The process is the only part of training that you have any influence over. You can’t change the past (successes or regrets), and you can’t control the future (outcomes), so you should focus on the present (the process) and get as much as you possibly can out of each and every moment.
Enjoy the results
When you do achieve something you’ve worked for, whether it’s the next rank or nailing that sweep you’ve been drilling, be sure to take a moment and enjoy your success. Too often achievements are passed over in the race to reach the next goal and after a while this can suck some of the passion out of your practice. So next time you achieve something, celebrate and then get back on the track to your next goal.
Play is the way
Animals, including humans, learn and discover best through play. You never see a pride of lions line up and work on their ‘paw swipe to throat rip’ combination; instead they swat and wrestle each other while quite clearly having fun. A play ethic allows creative and continuous development free from judgement or expectation.
Time on the mat makes up for a lot
Poor quality coaching, lousy training partners, bad attitudes to learning, and practically anything else that gets in the way of effective skill acquisition can be made up for with sufficient time on the mat.
Use your time on the mat wisely
Regardless of whether you train 3 times a day or just twice a week, you should strive to use your mat time wisely. Time is a non–renewable resource so you should train with that in mind. The more you can get out of every minute of training the greater your understanding, skill and enjoyment of this art will be.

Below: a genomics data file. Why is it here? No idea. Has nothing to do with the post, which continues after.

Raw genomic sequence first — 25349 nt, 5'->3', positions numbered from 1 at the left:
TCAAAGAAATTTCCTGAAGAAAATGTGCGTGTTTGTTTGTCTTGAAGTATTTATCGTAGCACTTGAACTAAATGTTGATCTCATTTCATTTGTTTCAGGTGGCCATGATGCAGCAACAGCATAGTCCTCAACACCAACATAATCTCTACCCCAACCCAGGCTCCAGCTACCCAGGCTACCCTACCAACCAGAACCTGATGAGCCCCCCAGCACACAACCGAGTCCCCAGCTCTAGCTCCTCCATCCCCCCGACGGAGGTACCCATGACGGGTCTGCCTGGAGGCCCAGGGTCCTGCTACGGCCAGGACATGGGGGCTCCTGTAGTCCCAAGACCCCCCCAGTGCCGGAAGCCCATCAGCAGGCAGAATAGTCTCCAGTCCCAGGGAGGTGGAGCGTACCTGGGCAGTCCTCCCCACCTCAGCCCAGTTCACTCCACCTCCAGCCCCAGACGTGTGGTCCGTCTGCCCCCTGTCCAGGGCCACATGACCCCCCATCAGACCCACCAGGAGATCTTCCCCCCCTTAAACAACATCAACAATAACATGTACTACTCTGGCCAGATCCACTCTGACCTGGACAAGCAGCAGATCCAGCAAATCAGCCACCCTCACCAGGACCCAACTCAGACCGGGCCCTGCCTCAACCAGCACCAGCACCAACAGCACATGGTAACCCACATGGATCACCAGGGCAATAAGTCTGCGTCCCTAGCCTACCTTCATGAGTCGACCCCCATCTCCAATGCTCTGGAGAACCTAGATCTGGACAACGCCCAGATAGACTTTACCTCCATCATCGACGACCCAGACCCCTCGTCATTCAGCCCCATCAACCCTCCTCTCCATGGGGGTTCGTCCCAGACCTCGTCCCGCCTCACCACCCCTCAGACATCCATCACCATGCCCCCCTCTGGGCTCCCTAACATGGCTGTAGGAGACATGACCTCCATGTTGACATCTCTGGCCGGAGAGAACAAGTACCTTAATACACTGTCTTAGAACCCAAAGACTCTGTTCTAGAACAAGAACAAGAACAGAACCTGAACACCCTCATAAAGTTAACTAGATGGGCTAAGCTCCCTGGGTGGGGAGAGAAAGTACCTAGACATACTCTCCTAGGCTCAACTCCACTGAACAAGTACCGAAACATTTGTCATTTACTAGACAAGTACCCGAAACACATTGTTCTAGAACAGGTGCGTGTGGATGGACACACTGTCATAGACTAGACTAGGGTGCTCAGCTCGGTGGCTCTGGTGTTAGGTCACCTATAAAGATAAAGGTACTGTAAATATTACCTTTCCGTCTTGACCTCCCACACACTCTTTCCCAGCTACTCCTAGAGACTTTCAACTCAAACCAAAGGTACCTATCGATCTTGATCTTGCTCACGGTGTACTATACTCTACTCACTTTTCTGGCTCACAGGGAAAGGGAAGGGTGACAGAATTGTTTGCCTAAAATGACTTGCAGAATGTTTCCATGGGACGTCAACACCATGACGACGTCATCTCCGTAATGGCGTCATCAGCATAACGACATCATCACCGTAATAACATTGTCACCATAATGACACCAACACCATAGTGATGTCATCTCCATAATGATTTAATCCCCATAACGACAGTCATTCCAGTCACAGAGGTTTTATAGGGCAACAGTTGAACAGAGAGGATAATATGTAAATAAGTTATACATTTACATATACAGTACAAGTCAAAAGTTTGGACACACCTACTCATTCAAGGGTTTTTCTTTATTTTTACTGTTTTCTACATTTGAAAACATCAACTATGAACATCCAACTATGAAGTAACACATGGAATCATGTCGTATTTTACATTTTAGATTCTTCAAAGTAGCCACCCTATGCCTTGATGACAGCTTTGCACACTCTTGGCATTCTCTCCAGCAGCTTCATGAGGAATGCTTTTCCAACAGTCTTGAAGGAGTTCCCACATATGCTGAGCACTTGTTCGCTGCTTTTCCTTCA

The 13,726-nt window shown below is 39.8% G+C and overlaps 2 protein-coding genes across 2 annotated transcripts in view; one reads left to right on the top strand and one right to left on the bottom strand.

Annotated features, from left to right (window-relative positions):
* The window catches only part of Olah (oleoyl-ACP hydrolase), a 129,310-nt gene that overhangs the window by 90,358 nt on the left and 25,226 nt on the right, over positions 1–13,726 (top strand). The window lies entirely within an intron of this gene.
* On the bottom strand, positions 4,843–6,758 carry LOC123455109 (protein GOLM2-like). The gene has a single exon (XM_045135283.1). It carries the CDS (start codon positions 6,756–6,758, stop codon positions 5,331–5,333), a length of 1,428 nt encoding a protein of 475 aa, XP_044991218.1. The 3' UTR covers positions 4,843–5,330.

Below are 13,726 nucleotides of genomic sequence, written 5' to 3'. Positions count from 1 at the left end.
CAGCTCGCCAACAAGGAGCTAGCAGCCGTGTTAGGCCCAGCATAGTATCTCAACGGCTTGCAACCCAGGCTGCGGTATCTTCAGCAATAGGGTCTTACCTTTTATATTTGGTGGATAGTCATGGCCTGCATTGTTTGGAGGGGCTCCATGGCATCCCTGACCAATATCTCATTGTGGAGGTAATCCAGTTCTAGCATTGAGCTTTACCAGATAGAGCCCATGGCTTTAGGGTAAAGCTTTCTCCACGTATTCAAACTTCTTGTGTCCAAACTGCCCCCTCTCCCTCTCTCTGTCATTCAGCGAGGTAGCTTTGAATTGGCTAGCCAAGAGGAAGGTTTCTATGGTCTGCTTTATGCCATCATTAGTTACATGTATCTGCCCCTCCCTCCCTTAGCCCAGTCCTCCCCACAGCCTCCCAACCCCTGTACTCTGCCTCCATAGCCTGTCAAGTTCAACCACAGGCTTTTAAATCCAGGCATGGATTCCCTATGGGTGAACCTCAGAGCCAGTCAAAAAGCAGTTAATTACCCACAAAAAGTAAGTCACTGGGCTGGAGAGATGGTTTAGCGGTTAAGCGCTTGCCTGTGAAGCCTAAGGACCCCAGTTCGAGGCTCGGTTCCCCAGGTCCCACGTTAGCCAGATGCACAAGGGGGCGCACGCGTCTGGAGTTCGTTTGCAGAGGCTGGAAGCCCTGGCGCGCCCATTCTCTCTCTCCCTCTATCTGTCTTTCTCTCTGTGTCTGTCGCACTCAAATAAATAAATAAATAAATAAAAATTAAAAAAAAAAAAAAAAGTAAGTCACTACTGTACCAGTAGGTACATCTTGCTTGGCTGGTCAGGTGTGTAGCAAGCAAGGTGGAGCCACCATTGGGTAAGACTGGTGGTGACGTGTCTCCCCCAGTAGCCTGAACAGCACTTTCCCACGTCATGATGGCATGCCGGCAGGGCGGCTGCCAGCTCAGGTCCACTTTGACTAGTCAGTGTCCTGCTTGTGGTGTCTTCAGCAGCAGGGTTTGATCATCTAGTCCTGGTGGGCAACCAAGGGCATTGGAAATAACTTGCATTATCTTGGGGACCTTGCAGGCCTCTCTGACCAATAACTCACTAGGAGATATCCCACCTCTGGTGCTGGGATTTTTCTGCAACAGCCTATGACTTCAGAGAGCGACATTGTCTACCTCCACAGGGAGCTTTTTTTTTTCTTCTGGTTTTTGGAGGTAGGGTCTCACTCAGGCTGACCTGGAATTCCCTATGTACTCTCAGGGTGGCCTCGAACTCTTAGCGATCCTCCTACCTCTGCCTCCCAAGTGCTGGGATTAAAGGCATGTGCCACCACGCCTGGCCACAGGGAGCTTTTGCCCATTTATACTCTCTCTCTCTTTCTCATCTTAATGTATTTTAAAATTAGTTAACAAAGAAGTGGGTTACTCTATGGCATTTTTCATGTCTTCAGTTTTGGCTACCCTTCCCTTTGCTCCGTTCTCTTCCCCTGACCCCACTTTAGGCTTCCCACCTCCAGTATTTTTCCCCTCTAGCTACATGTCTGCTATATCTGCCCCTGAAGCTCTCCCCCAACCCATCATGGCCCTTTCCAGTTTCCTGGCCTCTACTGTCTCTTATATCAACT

Train with everyone
While it is important to have a regular instructor and training partners, it is equally important to expose yourself to a variety of styles and techniques. The best way to do that is to train with a large variety of people from different academies. Visit gyms when you travel, go to seminars, take advantage of open mats, and roll with people that have different grappling backgrounds.
Don’t train with douche bags
No matter how good they are or what they know, it’s never worth it. Training with or learning from douche bags is the fastest way to ruin your enjoyment of what should be a positive martial arts experience. The training partners you actually like will steadily leave, you’re way more likely to get hurt and the more time you spend with douche bags, the more likely it is that you will become one yourself.
Strength training helps but don’t let it get in the way
Strength training is a very useful accessory to BJJ. But if fatigue, soreness or even the time commitment begins to negatively impact your Jiu Jitsu training, you need to reevaluate. Ultimately you need to decide if you are a Jiu Jitsu athlete who lifts weights or a weight lifter who does some Jiu Jitsu, and then prioritise accordingly.
Consistent training is better than hard training
Consistency is the greatest determining factor in skill acquisition and in achieving high performance. As such it is much better to train 6 days a week at 70-80 per cent than three days a week at 100 per cent.
Rolling is about learning not winning
If every time you roll your main objective is to win, then you are significantly limiting your development. Rolling to learn allows you to explore new positions and scenarios, try different techniques, and experience all kinds of scenarios. Rolling to win on the other hand typically results in trying to impose the same game every time, and experiencing very little outside of that.
It’s all about hips, grips & trips
Correctly positioned hips are the keystone to good Jiu Jitsu, enabling you to apply superior leverage. Dominant grips let you use that leverage to maximum effect, and keeping your opponent off balance (trips), both physically and mentally, limits their ability to fight back.